A few weeks ago, you might have come across news or a video featuring fitness influencer Justyn Vicky, who tragically broke his neck failing a 210kg squat, costing his life. He made this attempt with another person spotting him, but unfortunately, the spotter could not assist when Justyn struggled to lift the weight.

Consequently, Justyn fell to the floor with the bar still on his back, causing the bar to roll forward across his neck before he fell backwards. The video was abruptly cut at that point.

This video quickly went viral, prompting numerous fitness influencers, coaches, and coaching companies to point out Justyn’s mistakes during the attempt.

The videos that gained popularity shortly thereafter were on how to safely unload/dump the bar, although this method didn’t apply in Justyn’s case. He likely didn’t want to endanger his friend, who was almost hugging him from behind during the attempt.

Another popular topic of discussion revolved around the spotters/spotting technique. Even my mother, who is not well-versed in barbell strength training, knew that one spotter is drastically insufficient to spot a 210kg squat.

Let’s say he got two spotters that day, which is still in insufficient, there is still a significant risk in an environment where people don’t frequently spot each other.

Now, imagine you’re the lifter. Would you want to ask two random individuals at the gym to help if you fail your maximum squat attempt? It’s a daunting risk to take without assurance that these two individuals truly understand what to do.

On the flip side, if you’re a potential spotter and a random lifter asks for your assistance with their maximum attempt, would you accept?

Maximum attempts have a high likelihood of failure. What if the lifter suddenly drops the bar? Are you both equipped to handle it? What if it falls and injures you?

In my view, the most sensible solution is to use safety bars on your rack. This way, you can ensure that when properly set, no one is in harm’s way.

Please watch this video if you’re unfamiliar with how to set them up.

The guideline of placing the safeties below the crotch is just an initial guidance. People with longer torsos may need to set them higher, while those with long legs might need to lower the safeties. Once you find the correct height for you, establish your own marker, such as the tip of your fingers, knuckles, or wrist. Nevertheless, for most individuals, the “below the balls” guideline appears to be both sufficiently accurate and easy to remember.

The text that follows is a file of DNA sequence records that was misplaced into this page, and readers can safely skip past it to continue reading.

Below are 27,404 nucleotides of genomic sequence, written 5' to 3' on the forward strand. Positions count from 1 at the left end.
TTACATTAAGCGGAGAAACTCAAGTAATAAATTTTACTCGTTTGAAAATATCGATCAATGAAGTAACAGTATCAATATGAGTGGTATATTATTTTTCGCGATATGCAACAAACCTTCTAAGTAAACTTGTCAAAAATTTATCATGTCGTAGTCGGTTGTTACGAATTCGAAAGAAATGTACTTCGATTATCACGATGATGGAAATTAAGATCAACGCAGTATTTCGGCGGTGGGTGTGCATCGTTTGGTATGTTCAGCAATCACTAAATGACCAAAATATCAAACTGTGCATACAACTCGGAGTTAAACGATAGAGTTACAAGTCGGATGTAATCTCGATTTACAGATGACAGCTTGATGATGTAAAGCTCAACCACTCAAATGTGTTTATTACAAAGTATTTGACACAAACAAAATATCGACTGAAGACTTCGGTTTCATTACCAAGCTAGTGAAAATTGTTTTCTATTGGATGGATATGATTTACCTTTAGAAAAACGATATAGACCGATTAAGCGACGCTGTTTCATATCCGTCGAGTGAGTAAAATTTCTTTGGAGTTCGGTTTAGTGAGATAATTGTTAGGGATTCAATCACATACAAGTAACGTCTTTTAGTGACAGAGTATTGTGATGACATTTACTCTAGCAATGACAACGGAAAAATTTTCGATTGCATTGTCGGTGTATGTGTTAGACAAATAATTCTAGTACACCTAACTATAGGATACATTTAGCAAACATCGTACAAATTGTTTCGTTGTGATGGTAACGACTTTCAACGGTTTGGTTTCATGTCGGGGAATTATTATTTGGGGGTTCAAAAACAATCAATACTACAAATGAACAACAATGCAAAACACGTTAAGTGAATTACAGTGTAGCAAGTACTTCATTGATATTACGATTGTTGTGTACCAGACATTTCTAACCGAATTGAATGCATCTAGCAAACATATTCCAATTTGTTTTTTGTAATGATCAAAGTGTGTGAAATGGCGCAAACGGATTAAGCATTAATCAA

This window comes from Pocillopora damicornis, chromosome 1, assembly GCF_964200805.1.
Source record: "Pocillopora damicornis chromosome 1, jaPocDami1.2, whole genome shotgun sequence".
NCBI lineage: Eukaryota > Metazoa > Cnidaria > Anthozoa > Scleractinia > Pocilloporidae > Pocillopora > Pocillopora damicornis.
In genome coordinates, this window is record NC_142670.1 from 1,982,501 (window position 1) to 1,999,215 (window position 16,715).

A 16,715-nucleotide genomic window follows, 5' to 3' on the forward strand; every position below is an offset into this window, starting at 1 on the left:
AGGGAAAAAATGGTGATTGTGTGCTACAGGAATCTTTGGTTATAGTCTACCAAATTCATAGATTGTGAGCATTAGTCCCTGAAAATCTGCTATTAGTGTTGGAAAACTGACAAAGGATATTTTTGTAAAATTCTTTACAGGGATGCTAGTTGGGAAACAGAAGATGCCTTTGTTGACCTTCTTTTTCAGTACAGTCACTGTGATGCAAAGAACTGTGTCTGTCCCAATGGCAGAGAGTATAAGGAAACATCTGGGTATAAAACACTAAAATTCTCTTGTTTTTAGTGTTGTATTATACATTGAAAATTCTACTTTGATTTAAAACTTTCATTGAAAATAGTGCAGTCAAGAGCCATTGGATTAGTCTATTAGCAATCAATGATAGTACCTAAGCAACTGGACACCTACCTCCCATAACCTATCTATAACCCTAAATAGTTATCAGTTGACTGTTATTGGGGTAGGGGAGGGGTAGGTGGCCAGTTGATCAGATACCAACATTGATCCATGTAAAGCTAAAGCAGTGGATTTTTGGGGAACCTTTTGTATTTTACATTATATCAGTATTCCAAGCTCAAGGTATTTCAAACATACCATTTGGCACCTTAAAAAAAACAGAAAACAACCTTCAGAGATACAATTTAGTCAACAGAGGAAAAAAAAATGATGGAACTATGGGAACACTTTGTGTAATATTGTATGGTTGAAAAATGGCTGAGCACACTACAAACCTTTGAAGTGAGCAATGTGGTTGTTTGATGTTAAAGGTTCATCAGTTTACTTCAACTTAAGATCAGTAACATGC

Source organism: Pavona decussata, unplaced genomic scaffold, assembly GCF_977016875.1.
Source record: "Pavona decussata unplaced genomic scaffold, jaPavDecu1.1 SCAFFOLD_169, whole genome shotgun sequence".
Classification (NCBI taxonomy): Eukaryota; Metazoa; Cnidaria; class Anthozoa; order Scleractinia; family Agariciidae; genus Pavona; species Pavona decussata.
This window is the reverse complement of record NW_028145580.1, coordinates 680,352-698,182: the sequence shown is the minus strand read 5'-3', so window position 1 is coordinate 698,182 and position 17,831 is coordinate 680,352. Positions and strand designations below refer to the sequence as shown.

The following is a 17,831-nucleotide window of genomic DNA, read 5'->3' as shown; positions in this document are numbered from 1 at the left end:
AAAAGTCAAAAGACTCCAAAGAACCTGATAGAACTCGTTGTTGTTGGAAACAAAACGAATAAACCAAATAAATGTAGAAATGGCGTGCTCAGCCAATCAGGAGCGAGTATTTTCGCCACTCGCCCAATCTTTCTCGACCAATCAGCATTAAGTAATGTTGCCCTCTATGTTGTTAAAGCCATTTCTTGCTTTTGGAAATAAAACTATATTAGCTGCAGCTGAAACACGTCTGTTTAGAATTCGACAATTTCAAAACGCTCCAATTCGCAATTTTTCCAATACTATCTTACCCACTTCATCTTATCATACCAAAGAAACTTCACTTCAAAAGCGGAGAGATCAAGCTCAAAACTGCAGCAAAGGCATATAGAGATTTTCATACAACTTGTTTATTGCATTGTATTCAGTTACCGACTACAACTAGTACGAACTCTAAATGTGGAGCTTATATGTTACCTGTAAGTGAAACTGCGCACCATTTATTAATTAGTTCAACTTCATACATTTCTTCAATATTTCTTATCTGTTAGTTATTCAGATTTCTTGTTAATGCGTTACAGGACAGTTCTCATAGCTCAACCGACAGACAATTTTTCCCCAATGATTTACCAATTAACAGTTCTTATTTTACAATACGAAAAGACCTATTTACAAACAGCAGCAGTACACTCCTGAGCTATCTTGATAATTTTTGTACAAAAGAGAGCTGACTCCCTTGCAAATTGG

My interest in fitness started when I was around 19 years old. Being overweight for most of my growing up years, I decided to do something about it. After months of not being able to achieve the desired results, I began poring through books and articles about training and nutrition. The more I read, the more interested I became in this field, and got better results when the the newly discovered knowledge was applied. After 1 year of persistence and hard work, I lost 24kg and felt fantastic. The sense of achievement motivated me to pursue a career in working with people to help them achieve their own fitness goals.

After achieving my weight loss goal, I tried a variety of training programs for a few years, looking for a new goal to train towards. After aimlessly moving around from program to program, I chanced upon a book called Starting Strength: Basic Barbell Training, written by renowned strength and conditioning expert, Mark Rippetoe. Little did I know that this book was about to change my life and coaching career.

At that point, I had experience training with barbells and was relatively familiar with it but never have I come across any material that gave such explicitly detailed explanations of how to perform the barbell lifts. I devoured the book and modified my lifting technique and program. In just a few months, I was pleasantly surprised by how much stronger he had become. I now had a new goal to work towards – getting strong.

With full confidence in the efficacy of the Starting Strength methodology, I began coaching my clients using this program and got them stronger than they ever thought was possible. The consistent success my clients achieved through the program cemented my confidence in Mark Rippetoe’s teachings. I then decided to pursue the credential of being a Starting Strength Coach and I’m currently the first and only certified coach in Singapore and South-East Asia

In my 9 years of experience, I have given talks and ran programs at numerous companies and worked with a diverse group clientele of all ages with a variety of goals. Today, I specialise in coaching people in their 40s, 50s and beyond because it brings me a great sense of satisfaction to be part of the process of improving this demographics’ health and quality of life by getting them stronger.